The specific aims of this project are: a) to determine whether a technology-based personalized home exercise program delivered asynchronously and supervised remotely by a kinesiologist is more effective in improving gait than a traditional home-based exercise program, b) to assess the system acceptability and satisfaction, c) to examine and compare the impact of both approaches on several secondary outcome measures related to mobility, PD symptom, and quality of life. This study is a prospective randomized controlled single-blinded clinical trial of efficacy of a technology asynchronous assisted supervised tele-exercise program compared to an a traditional home-based exercise program with a booklet. Interventions: Control group (CONT): The participants (n=21) included in control group will follow a non-supervised home-based exercise program (booklet format). The exercise program will include 3 physical activity sessions per week for 12 consecutive weeks. This exercise regimen has been shown to be adequate to improve functional capacities in elderly and feasible. Each exercise session will last 40-45 minutes and includes: 1) 5 minutes of warm-up exercises; 2) 15-18 minutes of mobility and balance exercises (e.g. high knees, lateral launches, side steps); 3) 15-18 minutes of strengthening and coordination exercises (e.g. weight transfer and squats, leg extension and balance, lateral shifting, horizontal flexion and extension) and; 4) 5 minutes for cool down/stretching. This exercise protocol was developed based on general guidelines for the prescription of exercises to older adults and, validated in a previous study. The exercise booklet will be introduced and supervised for the first sessions by a trained kinesiologist. Follow-ups by phone will happen at sessions 6, 12 and 18. During these follow-up calls, if the answers are "yes" to the 3 following questions (1. Did the participant perform during the last weeks all the exercise sessions? 2. Did the participant feel safe when performing exercises? 3. Did the participant find easier to perform the exercises compared to the last contact?), then the participant will be invited, but not obligated, to increase the level of difficulty using the option indicated in the booklet. JIN Group (n=21): The JIN group (n=21) will receive an individualized asynchronous supervised home-base exercise program using the Jintronix System, 3 times/week for 12 weeks (36 sessions). This exercise regimen has shown to be adequate to improve functional capacities in elderly. Briefly, the Jintronix Rehabilitation System (JRS) uses Microsoft Kinect cameras to track patient's movements in 3D during exercises. They are programmed as games that are visualized on a television and for which performance feedback is provided to the participant. Developed by Jintronix system designers in partnership with researchers, the system provides an interactive exergame environment to execute, specialized exercises through specific instructions and real-time feedback. The Jintronix system which includes a computer, the software and a motion capture device will be installed at participants' homes on their own television. A trained kinesiologist will install the system and supervise the exercise program. Participants will be trained to use the system with help of the kinesiologist during the visits. Each exercise session will last 40-45 minutes and includes: 1) 5 minutes of warm-up exercises; 2) 15-18 minutes of mobility and balance exercises (e.g. high knees, lateral launches, side steps); 3) 15-18 minutes of strengthening and coordination exercises (e.g. weight transfer and squats, leg extension and balance, lateral shifting, horizontal flexion and extension) and; 4) 5 minutes for cool down/stretching. Based on the Web-portal daily reports on the performance of the exercise program, the kinesiologist will do online adjustment of the degree of difficulty of the individualized exercises by increasing the number of repetitions, number of series, intensity and range of motion and provide feedback to the participant. This will ensure individualized adaptations and progress throughout the 12-week intervention. The JIN group will use the Jintronix rehabilitation software to exercise at home whereas the CONT group will use an exercise booklet. Both groups will be free to exercise on the 3 days and times that best suit their schedule, with a mandatory minimum of one day off between sessions. In addition, to counteract human interaction bias, both exercise groups will have the same number and type of contact. The first weeks following the baseline evaluation, 3 to 4 in-person home visits are required to ensure proper and safe execution of exercise protocol (both groups) and the capacity to use the technology (JIN group only). In addition to these visits, 3 follow-up phone calls will be given to allow the kinesiologist to ensure safety and adherence. An emergency contact number will be given to participants for any questions regarding the exercise regimen during the 12-week intervention. Study workflow and monitoring: After a phone screening to ensure eligibility and obtaining an oral consent to participate, participants will follow 2 baseline visits: 1 at their home and 1 at the "Université du Québec à Montréal" (UQAM). Before the home visit, subjects will be randomized into control (CONT) or Jintronix® (JIN). During the first visit at home, participants will sign an informed consent form. Afterward, the visit will be divided in 2 parts. The first part will serve to complete validated questionnaires (Parkinson's Disease Questionnaire, Short Falls Efficacy Scale-International and Life Space Assessment). The second part is to install the wearable equipment for mobility assessment (Apple watch® and location beacons). Participants will wear the sensor for at least 7 consecutive days. Afterwards, participants will return wearable sensors and location beacons at the UQAM visit. They will arrive in the morning in "off" state (abstinence of medication 12h before appointment) to undergo the motor evaluation, which is the 6-minute walk test, and the Short Physical Performance Battery test. After these, participants will take their medication with a breakfast at the lab. While waiting to be "on" state, investigators will perform the body composition (DEXA) and muscle composition scans (Ct-scan). When the medication is fully in effect, functional capacity and 6-min walk tests will be re-assessed. This will provide us comparison measures. All evaluations will be repeated at the end of the exercise intervention using the same sequence. Power analysis: Sample size: Primary outcome measure is the average gait speed assessed during a 6-minute walk test. Based on previous studies, obtaining clinically significant improvement in gait speed needs to show a gain of 0.2m/sec after intervention. Data using the proposed technology yielded significant improvement (JIN:+0,2±0,12m/s vs CONT:0,05 ±0,09m/s; p=0.025). Thus, obtaining a power of 0.80, an alpha of 0.05, with an effect size of 0.5 (which is significantly smaller that the investigators previously obtained (1.37)), this project would need a total sample size of 28 participants (14 per group) to detect clinically significant differences in gait speed changes between two groups. However, considering an attrition rate of 20% (3 out of 14 in each group) and to improve chances to achieve adequate power for secondary outcomes, a sample of 21 participants per group (n=42) will be used. Even if adequate power is not achieved for the secondary outcomes' measures, sample sizes between 24 and 50 are sufficient to calculate the standard deviation of outcome measures gathered during a feasibility study, to estimate the sample size required for hypothesis testing in a randomized control trial (RCT). Thus, calculations will ensure a sufficient power analysis for the primary outcome measure and position the investigators to establish the variability on secondary measures for a larger RCT. Statistical analyses: Descriptive statistics (means, standard deviations, ranges, normality, and proportions) will be determined for all study variables. The primary outcome, gait speed, will be assessed using a two-way mixed model analysis of variance (ANOVA) where group is the between factor and time is the within factor. Tukey post hoc or Friedman test will be used based on data characteristics. Categorical variables related to the outcome measures (i.e. clinical scales and diary) will be analyzed using χ2 or Fisher exact tests for baseline comparisons. The change in each outcome variable (before and after training) will be modeled in an unadjusted 1-factor (group) analysis of variance, to investigate the effect of interventions. Wearable sensor data will be averaged over multiple days and compared using a two-way mixed model ANOVA as described above, similar to other secondary outcome measures (i.e. DEXA, CT-Scan, etc.). Tukey post hoc or Friedman test will be used based on data characteristics. To examine changes in variability, standard deviations will be averaged over multiple days and compared using the same approach. Finally, exploratory analyses will be performed to examine 1) if the JIN intervention allows to improve on/off periods, 2) the possible effect of age, sex or medication dose on exercise adaptations. Innovation: Patients with PD are likely to experience a decrease in their daily physical activity (PA) because of physical impairments, fatigue, and apathy. PA is a complement to pharmacological interventions to manage the inherent decline in function associated with the disease. It is well known that PA interventions induce positive effects on physical capacities and more specifically on gait, mobility, posture and balance. However, engaging older adults in PA through different modalities of exercise programs to obtain these benefits is a challenge, as more than half of older adults are inactive physically and patients with PD are even more than older adults. Supervised exercise programs are needed to motivate and engage patients with PD in becoming more physically active in structured and safe ways. Providing access to supervised exercise programs for patients is difficult as they have mobility constrains and they rely on others for their travel. Home Exercise Programs (HEPs) offer potential benefits but are often lacking close supervision and interaction with a healthcare professional. The use of a supervised in-home PA program driven and supported by an exergame such as Jintronix© has the potential to be more impactful and meaningful to patients than traditional HEPs. It can be used independently by them in their own home and do not require the presence of a professional to perform physical activity training. This allows patients to perform exercise as they wish (schedule, day, on/off period etc.) which overall will increase their adherence to the PA program and promote self-engagement and self-management of their PD. The technology provides a unique way to engage patients in PA while ensuring supervision and communication with a health care professional. The proposed works will also innovate by using an ecological mobility measurement approach based on wearable sensors to capture gait and activity metrics under real life conditions for multiples days and link this to medication use. The combination of sensors used (inertial sensor at the ankle, and interior and exterior location sensors) and their packaging into highly usable and wearable form factors is highly innovative and unique. The proposed instrumentation for the measurement approach offers a lot of potential to study the impacts of pharmacological and non-pharmacological interventions on real life functions and activities of patients. It could be of interest to other parties involved in clinical trials on interventions for PD. ;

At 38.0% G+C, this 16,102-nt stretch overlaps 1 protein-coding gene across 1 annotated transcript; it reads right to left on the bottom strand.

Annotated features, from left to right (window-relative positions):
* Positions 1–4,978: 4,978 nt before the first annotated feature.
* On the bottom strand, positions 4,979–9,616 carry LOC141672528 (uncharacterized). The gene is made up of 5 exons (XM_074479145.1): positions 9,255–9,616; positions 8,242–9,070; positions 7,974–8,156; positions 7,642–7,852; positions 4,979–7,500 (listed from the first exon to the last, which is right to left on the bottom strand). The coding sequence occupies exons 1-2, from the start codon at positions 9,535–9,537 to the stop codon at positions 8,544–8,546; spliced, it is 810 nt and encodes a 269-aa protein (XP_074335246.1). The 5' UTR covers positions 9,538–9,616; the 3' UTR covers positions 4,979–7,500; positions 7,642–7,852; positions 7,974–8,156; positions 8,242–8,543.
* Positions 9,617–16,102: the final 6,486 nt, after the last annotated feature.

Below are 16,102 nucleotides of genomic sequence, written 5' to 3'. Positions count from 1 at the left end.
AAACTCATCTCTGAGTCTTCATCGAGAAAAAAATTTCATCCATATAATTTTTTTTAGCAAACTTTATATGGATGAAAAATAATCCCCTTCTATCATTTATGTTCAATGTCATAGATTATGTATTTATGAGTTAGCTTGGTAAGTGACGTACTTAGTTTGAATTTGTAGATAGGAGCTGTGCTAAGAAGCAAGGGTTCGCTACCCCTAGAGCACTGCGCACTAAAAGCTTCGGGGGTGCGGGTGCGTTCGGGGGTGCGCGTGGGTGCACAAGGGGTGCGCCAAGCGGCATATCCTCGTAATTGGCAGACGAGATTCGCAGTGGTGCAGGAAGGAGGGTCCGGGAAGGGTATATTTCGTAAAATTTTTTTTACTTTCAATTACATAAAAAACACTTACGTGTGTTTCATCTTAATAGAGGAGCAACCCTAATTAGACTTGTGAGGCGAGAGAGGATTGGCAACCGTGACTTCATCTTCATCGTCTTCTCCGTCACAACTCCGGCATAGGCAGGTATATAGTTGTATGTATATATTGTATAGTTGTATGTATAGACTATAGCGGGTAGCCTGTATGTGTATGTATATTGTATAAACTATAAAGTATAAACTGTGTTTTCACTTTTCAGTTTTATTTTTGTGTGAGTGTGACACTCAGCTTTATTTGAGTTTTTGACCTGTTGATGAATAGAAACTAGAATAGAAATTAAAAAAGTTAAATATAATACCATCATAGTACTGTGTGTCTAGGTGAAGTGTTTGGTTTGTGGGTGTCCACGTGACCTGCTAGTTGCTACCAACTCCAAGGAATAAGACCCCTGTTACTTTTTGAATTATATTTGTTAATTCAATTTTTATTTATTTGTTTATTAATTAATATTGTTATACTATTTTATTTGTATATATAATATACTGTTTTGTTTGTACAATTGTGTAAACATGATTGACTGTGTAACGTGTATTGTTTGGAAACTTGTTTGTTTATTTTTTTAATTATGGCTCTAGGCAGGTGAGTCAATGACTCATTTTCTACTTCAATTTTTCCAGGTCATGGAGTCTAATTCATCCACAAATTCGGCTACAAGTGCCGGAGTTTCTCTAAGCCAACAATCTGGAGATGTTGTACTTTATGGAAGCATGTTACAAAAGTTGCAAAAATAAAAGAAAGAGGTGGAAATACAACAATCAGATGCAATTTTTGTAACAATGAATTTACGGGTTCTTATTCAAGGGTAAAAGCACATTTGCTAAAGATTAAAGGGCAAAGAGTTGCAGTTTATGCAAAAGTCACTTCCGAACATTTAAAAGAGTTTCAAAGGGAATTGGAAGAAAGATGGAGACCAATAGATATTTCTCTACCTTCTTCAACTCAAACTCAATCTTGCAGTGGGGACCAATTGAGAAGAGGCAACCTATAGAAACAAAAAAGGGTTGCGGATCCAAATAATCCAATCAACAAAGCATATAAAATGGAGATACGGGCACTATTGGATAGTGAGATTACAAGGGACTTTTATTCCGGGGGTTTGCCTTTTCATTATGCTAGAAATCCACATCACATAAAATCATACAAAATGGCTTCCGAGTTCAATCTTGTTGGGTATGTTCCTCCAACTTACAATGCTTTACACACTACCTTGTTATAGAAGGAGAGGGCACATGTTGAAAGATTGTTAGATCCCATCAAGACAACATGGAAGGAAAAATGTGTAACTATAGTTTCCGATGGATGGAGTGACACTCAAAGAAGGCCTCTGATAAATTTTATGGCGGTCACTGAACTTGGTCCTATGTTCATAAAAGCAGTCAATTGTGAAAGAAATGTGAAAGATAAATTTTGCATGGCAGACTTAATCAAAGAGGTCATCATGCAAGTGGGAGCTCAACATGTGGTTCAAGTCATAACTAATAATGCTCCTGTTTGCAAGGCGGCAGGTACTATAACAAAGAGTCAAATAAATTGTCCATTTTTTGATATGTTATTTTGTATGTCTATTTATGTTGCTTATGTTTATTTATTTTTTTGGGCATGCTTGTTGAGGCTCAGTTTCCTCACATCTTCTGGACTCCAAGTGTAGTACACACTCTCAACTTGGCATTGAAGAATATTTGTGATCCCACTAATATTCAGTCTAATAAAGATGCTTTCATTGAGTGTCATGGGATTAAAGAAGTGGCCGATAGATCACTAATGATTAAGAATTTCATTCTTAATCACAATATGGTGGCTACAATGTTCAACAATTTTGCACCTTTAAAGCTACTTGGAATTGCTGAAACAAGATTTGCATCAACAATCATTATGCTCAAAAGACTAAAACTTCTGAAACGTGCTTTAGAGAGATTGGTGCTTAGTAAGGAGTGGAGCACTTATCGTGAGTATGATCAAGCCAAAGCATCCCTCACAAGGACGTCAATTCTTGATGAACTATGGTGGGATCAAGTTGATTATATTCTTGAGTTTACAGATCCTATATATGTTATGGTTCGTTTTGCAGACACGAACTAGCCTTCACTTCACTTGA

Study Design


Related Conditions & MeSH terms


NCT number NCT04078217
Study type Interventional
Source Université du Québec a Montréal
Contact
Status Active, not recruiting
Phase N/A
Start date September 3, 2019
Completion date June 2021